Hackers drop spyware into popular tool

Security experts warn system administrators that rogue hackers have implanted spyware in the latest version of a popular open-source network-monitoring tool and its code library.

The main Web site for downloading a popular open-source network-monitoring tool remained off-line Thursday following a revelation that rogue hackers had implanted spyware in the latest version of the software.

Copies of Tcpdump, a utility for monitoring data traffic on a network, and its library of code, called libpcap, had both been corrupted on the site, said Michael Richardson, Webmaster for the site and a member of the open-source project that maintains the tools.

"The server has been taken down until we can be sure we have found the problem," Richardson said in a phone interview Thursday.

However, other sites had already downloaded the software from the main server and hosted the files on their own computers, a practice known as mirroring. It's unknown how many of these other sites have corrupted copies of the code, Richardson said, although some have already confirmed that they have found the Trojan horse.

Tcpdump is a utility used by Unix, Linux and BSD system administrators to monitor--or "sniff"--the data that passes over the network. Libpcap is a code library that helps programmers write programs to tap into network data on many different platforms.

The spyware component of the tainted software--called "conftes.c"--enables the hackers to send and execute any command on computers that contain the modified utility.

The attack bears some hallmarks of a group of hackers that struck two other open-source projects, Sendmail and OpenSSH, in October. Specifically, the Trojan horse has commands that can be triggered by using the letters a, d and m--the name of a major underground hacking group. Whether the actual hackers were members of ADM, were framing the group, or were just using the group's tools is unknown.

The hackers apparently broke into the server during the weekend from a computer in Finland and replaced the code with a corrupted version. The infected software remained available for more than two days because, Richardson said, he had been away from the main server, located in Canada, and the people who found the problem--members of the url="http://www.hlug.org/">Houston Linux Users Group--didn't notify him.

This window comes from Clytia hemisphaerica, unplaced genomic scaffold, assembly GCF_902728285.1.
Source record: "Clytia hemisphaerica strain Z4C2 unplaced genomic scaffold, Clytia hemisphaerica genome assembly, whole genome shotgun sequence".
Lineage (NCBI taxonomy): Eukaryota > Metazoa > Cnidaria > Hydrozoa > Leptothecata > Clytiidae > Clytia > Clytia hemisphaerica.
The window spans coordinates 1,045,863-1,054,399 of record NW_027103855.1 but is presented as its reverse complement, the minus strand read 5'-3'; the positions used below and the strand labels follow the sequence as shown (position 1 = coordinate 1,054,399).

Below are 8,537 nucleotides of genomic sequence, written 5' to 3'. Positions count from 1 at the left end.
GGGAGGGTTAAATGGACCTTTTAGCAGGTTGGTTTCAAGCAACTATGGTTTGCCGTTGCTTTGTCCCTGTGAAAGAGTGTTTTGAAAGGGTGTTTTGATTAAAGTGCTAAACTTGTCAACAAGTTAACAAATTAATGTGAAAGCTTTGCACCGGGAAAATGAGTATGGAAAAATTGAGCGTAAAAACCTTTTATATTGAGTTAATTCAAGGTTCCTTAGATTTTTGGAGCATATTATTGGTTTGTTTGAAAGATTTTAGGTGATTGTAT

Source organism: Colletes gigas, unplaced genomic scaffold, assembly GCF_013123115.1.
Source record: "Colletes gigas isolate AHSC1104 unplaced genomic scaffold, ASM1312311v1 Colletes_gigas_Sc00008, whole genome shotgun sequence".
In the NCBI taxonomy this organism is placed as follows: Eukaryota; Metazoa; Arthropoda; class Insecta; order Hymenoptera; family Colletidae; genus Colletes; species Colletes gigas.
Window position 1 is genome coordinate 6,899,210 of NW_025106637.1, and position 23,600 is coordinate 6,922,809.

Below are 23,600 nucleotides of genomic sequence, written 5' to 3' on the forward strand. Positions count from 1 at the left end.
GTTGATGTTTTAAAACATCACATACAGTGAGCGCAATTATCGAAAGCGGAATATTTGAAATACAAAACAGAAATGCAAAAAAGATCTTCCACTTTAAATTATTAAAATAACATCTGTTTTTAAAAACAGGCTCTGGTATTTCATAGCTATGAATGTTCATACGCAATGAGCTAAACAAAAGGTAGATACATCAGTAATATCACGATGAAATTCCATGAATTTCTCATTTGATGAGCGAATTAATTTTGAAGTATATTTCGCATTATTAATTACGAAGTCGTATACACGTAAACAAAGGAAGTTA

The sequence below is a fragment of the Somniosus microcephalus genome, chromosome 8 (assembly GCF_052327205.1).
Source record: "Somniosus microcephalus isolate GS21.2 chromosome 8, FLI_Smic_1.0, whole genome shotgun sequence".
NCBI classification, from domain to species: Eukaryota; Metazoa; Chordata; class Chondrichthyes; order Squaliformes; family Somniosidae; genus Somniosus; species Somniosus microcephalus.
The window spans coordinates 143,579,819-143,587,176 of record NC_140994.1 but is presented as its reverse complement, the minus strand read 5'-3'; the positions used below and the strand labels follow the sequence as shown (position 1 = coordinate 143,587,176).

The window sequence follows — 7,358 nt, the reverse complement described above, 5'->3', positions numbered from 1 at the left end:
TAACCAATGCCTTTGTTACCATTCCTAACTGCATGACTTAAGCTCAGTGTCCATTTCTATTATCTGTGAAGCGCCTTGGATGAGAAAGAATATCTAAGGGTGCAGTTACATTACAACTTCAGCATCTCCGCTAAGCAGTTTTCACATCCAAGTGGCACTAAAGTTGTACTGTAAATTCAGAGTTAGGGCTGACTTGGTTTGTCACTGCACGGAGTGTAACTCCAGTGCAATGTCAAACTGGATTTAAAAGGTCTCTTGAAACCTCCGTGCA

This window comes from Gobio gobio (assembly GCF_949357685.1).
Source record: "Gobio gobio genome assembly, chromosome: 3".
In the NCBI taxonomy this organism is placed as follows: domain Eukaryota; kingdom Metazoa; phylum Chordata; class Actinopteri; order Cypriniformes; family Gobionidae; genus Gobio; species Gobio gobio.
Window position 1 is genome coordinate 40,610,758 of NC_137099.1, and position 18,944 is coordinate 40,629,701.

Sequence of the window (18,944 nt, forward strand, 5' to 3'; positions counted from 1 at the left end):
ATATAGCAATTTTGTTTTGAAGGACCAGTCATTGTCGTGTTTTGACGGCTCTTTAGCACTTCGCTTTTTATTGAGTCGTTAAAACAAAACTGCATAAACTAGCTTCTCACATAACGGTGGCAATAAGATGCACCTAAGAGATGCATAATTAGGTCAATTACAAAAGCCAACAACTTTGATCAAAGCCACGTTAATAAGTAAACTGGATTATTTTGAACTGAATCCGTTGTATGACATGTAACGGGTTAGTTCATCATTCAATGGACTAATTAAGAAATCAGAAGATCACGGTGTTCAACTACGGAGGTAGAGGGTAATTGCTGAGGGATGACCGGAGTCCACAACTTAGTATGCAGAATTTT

"It would have been nice to have a little bit more warning," Richardson said. "No one contacted me from that group."

Matt Solnik, president of the Houston Linux Users Group, said the group contacted one of the other members of the Tcpdump project less than an hour after realizing the software had been compromised. Another HLUG member, Russell Adams, had been installing Snort, an open-source intrusion detection system that uses the libpcap library, when a test that matches the software package with a unique fingerprint failed. The fingerprints, known more formally as digital signatures, are used as a security measure to make sure the software can't be surreptitiously changed.

"He found some interesting code and we looked over it and found that it was a Trojan," Solnik said.

By Tuesday night, HLUG had extracted the Trojan horse and had started notifying Tcpdump's maintainers, said Solnik.

Richardson expects to start analyzing the server Thursday. He couldn't say when the project's server would again be available. More information is available in an advisory released by Carnegie Mellon University's Computer Emergency Response Team (CERT) Coordination Center.

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